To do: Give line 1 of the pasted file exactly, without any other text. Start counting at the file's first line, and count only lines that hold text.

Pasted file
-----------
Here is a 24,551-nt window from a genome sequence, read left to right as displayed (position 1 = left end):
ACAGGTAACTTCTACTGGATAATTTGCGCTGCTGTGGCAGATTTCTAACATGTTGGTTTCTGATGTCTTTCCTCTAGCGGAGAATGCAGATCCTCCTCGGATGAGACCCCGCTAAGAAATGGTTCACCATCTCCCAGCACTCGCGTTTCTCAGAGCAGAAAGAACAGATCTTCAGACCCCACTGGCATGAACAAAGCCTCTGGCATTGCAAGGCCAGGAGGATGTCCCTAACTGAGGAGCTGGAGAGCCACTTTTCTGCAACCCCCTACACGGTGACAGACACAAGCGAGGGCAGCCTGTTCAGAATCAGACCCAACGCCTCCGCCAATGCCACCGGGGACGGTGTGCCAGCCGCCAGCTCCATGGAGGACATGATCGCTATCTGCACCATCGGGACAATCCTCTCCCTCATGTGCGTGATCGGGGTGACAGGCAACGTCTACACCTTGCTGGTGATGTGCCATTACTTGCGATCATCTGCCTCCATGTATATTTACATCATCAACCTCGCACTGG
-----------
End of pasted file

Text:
Here is a 24,551-nt window from a genome sequence, read left to right as displayed (position 1 = left end):